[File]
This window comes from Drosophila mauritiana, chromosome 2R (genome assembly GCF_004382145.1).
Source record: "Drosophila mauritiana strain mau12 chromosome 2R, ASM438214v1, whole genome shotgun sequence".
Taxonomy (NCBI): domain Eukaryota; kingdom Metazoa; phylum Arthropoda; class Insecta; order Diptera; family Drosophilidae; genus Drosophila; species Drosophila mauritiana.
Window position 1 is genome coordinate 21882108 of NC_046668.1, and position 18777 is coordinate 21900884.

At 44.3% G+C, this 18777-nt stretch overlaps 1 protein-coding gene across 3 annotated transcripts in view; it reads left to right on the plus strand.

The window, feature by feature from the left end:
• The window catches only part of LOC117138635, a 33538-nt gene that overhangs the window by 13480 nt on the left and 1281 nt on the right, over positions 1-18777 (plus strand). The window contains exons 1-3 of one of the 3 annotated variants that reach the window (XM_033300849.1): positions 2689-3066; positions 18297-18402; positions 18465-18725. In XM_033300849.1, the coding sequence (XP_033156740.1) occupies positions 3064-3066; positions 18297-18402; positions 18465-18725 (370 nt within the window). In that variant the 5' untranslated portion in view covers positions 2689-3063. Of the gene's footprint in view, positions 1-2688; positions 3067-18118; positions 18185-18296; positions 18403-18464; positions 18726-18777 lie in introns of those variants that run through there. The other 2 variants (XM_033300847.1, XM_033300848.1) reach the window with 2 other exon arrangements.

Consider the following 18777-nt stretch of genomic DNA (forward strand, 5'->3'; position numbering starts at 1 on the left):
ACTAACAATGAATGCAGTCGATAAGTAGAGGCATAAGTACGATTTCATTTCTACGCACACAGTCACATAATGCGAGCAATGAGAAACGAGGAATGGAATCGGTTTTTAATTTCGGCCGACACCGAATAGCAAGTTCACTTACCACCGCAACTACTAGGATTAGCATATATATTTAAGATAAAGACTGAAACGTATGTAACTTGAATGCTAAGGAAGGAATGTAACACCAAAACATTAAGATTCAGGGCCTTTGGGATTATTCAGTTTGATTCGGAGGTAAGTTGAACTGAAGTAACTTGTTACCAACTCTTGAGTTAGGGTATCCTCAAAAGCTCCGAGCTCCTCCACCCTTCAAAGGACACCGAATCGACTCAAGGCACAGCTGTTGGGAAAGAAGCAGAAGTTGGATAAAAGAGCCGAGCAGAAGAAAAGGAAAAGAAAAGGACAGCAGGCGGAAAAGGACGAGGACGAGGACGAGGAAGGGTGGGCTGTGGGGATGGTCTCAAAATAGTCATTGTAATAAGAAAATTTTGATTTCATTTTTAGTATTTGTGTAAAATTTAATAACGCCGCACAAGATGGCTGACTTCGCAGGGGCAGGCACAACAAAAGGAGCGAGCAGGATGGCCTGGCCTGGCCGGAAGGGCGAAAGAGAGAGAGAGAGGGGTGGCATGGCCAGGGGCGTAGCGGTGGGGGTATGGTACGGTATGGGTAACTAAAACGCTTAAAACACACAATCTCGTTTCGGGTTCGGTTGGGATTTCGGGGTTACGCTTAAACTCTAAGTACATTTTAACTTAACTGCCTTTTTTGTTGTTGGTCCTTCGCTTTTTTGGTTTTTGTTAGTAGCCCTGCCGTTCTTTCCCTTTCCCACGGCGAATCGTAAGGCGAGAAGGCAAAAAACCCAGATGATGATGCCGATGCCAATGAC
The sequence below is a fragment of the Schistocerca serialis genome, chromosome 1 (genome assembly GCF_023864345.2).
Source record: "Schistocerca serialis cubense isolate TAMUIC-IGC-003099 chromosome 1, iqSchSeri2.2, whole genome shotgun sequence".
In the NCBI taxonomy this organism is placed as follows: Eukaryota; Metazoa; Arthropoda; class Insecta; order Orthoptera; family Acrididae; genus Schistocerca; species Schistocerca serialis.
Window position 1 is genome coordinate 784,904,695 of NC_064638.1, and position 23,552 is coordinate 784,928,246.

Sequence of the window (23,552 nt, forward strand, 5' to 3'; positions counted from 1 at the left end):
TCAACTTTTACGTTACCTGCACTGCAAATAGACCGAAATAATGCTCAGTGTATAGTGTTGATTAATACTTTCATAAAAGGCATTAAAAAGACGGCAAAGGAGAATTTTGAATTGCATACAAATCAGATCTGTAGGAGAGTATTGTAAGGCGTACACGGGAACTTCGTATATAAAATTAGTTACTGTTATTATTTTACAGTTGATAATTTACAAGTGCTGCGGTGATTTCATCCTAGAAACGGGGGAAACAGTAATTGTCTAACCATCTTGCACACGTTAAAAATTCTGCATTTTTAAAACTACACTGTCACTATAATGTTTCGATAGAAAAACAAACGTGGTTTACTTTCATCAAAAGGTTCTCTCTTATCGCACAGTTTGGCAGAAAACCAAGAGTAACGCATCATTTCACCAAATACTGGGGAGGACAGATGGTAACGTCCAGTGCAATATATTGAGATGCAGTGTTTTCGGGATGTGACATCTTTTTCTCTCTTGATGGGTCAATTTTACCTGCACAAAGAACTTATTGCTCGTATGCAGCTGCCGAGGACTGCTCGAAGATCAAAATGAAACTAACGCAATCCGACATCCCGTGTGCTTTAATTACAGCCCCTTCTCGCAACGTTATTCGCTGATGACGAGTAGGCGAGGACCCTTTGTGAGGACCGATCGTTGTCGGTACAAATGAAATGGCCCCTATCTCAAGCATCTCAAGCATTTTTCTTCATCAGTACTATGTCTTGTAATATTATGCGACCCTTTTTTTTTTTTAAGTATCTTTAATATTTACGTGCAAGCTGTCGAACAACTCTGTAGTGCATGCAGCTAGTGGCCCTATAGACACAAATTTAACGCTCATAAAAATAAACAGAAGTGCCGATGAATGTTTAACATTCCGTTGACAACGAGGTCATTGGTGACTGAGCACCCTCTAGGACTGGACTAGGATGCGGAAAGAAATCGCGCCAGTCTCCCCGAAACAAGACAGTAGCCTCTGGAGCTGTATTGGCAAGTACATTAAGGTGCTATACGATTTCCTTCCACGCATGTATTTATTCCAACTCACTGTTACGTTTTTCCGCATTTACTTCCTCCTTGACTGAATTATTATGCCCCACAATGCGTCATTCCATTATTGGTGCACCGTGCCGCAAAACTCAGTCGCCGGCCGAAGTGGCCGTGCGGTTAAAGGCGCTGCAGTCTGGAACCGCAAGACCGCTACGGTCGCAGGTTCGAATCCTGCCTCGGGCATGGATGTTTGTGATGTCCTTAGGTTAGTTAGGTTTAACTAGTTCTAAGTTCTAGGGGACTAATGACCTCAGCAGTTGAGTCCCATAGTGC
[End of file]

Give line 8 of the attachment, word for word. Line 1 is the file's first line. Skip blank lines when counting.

Consider the following 18777-nt stretch of genomic DNA (forward strand, 5'->3'; position numbering starts at 1 on the left):